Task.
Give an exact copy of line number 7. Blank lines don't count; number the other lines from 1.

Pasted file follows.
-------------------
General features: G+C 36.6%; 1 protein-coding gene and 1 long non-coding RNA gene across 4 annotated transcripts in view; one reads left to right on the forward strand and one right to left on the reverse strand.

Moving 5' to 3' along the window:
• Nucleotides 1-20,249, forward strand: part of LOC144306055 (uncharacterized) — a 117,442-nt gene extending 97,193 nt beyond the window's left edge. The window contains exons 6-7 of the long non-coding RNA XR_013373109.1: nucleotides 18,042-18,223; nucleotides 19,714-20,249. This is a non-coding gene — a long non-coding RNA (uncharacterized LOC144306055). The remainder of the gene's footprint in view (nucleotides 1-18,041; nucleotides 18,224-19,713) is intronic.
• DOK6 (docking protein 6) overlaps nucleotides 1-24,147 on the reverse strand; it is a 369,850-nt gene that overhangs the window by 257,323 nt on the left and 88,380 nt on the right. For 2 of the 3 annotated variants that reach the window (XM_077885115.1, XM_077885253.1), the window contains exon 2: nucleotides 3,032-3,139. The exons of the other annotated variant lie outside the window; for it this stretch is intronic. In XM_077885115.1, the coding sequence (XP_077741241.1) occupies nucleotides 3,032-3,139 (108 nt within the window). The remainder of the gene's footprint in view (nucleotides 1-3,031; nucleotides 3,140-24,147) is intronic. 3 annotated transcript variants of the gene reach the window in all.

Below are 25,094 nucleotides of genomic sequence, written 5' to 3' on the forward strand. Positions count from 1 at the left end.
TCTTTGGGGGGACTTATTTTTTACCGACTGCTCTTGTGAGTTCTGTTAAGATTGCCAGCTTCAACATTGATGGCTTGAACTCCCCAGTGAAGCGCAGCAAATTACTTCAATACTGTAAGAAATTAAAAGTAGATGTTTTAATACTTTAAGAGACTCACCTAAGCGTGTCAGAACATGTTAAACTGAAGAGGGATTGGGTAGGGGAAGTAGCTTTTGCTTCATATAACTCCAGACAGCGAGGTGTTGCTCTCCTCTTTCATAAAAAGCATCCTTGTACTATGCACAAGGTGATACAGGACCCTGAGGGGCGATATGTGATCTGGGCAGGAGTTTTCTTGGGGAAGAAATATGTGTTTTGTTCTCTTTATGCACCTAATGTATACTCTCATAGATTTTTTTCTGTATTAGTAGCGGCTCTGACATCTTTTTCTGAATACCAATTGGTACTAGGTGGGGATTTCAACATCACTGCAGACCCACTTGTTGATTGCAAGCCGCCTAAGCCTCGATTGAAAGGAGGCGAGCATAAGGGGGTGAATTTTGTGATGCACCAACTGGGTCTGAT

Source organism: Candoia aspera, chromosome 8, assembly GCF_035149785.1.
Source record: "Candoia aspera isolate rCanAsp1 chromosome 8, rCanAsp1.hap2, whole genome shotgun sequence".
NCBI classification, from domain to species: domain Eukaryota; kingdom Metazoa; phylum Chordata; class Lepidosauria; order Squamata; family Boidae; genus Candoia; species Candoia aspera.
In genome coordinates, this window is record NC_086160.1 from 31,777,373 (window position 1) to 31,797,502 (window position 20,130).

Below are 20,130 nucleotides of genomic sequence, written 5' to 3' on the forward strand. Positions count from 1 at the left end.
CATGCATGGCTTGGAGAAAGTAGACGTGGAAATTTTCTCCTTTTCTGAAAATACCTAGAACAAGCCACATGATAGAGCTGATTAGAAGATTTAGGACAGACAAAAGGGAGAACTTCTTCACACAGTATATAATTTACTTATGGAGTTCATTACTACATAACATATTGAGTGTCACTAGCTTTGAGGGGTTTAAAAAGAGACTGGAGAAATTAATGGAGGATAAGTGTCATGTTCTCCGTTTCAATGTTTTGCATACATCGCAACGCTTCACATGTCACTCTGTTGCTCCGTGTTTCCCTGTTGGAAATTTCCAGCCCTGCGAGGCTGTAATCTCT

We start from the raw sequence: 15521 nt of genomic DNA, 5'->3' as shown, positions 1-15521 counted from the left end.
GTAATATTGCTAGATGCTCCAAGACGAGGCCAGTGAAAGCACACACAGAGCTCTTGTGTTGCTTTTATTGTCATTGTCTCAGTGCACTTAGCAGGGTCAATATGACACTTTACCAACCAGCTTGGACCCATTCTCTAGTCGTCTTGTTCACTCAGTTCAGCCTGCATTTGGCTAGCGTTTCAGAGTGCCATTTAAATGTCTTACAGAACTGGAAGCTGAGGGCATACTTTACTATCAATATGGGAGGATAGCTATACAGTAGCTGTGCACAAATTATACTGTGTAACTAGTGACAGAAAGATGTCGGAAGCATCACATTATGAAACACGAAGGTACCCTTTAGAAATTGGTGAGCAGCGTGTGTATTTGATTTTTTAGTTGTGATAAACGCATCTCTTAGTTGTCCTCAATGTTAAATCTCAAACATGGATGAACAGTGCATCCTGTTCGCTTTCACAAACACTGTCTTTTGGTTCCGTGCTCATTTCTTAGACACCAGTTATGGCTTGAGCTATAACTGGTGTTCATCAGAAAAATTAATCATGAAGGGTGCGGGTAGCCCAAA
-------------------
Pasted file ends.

Source organism: Candoia aspera, chromosome 8, assembly GCF_035149785.1.